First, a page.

This paper takes up the call by scholars such as Alfred Gell to consider objects of material culture as objects, by examining them in the context of production, circulation and reception. Because they are unadorned and without visual interest, langarol, the hand-held artefacts used in some New Ireland dance performances, do not lend themselves to modes of analysis that see cultural objects as surrogate texts, the hidden meanings of which can be 'read'. This very 'lack' enables us more readily to discern their significance, which lies in their magical potency and in the performance of their creator, the shaman, in attracting, wielding and revealing his awesome power. The power sought is less power over others and more power to - the ability to realise projects that can elicit effects. If consciousness and body are one, such achievements are to be understood as embodiments of intentionality and agency. It is through the production and wielding of such objects that people make themselves.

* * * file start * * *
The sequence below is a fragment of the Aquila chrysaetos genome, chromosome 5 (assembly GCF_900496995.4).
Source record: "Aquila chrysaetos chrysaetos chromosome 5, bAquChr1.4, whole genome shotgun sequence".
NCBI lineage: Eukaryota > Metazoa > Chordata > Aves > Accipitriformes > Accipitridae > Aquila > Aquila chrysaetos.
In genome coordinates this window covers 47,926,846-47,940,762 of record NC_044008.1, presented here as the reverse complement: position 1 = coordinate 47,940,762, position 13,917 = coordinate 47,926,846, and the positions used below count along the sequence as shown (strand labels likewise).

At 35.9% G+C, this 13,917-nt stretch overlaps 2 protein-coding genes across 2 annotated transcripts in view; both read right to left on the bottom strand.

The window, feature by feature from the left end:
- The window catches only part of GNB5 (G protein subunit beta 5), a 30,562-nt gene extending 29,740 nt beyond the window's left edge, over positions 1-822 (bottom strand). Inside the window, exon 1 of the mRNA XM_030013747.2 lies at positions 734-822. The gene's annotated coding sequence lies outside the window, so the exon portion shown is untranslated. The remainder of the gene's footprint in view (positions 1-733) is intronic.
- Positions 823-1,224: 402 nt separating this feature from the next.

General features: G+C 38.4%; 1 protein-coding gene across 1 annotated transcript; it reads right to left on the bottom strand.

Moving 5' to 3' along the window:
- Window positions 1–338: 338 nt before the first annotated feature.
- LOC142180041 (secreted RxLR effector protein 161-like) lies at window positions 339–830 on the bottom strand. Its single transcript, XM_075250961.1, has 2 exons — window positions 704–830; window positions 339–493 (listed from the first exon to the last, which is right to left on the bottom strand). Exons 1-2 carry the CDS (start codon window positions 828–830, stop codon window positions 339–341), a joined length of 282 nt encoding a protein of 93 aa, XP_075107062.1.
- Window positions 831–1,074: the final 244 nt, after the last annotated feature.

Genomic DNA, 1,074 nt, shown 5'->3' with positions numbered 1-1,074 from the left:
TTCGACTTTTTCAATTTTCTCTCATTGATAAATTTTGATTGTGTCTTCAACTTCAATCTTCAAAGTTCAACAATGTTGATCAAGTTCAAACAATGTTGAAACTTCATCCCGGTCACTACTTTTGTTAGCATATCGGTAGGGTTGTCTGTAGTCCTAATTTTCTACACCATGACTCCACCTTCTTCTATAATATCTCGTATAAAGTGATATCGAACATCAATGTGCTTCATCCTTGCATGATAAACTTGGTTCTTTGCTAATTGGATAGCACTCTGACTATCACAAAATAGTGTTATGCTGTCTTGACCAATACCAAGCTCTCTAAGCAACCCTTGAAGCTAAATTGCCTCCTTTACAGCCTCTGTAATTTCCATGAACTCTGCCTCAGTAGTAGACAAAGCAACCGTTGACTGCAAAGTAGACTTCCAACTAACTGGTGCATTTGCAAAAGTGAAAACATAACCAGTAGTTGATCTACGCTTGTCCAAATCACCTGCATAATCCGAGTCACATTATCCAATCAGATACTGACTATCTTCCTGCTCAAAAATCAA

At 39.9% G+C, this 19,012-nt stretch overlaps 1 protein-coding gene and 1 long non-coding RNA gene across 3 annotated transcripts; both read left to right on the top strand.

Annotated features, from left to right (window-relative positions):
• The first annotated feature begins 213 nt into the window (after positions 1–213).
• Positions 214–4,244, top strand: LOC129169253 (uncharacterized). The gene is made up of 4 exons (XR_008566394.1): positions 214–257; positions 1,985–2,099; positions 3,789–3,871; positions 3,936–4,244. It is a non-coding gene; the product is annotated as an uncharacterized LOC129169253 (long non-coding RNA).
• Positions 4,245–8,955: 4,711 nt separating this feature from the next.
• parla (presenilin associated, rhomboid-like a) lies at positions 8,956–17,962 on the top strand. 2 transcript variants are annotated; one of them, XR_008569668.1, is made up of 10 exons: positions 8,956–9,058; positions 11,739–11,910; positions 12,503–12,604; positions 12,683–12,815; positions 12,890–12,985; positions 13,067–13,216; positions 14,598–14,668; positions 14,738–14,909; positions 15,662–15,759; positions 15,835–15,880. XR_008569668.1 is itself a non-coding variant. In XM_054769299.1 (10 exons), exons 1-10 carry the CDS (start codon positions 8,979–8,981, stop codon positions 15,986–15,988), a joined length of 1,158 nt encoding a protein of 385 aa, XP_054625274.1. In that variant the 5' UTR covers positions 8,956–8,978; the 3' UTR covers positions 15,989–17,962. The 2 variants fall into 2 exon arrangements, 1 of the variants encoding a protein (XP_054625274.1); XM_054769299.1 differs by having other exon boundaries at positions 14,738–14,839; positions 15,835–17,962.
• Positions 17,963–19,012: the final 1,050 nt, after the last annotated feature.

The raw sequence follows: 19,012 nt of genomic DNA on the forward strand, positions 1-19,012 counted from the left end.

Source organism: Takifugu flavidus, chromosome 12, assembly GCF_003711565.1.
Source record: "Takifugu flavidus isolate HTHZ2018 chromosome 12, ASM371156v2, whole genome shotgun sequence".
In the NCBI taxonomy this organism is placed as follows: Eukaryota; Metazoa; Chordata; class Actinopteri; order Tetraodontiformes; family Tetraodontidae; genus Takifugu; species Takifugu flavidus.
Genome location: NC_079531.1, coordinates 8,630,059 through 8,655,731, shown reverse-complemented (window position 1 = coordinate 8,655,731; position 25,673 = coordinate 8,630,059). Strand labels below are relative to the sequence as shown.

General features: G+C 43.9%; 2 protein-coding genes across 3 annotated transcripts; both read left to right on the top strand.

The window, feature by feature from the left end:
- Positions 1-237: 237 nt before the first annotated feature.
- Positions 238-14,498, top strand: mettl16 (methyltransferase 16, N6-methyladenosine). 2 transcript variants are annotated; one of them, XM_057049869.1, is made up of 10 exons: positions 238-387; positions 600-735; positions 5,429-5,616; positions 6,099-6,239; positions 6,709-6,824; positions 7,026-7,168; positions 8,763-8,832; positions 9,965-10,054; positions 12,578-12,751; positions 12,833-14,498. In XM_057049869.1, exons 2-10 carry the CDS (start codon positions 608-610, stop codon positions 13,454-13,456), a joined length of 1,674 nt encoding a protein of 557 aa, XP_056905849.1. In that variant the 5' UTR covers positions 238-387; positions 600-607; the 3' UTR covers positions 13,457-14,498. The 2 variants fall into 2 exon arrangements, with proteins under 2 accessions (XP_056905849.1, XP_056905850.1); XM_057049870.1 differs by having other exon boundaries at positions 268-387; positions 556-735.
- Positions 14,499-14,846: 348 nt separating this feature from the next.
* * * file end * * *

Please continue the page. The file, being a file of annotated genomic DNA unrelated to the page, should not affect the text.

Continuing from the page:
|Published - 2009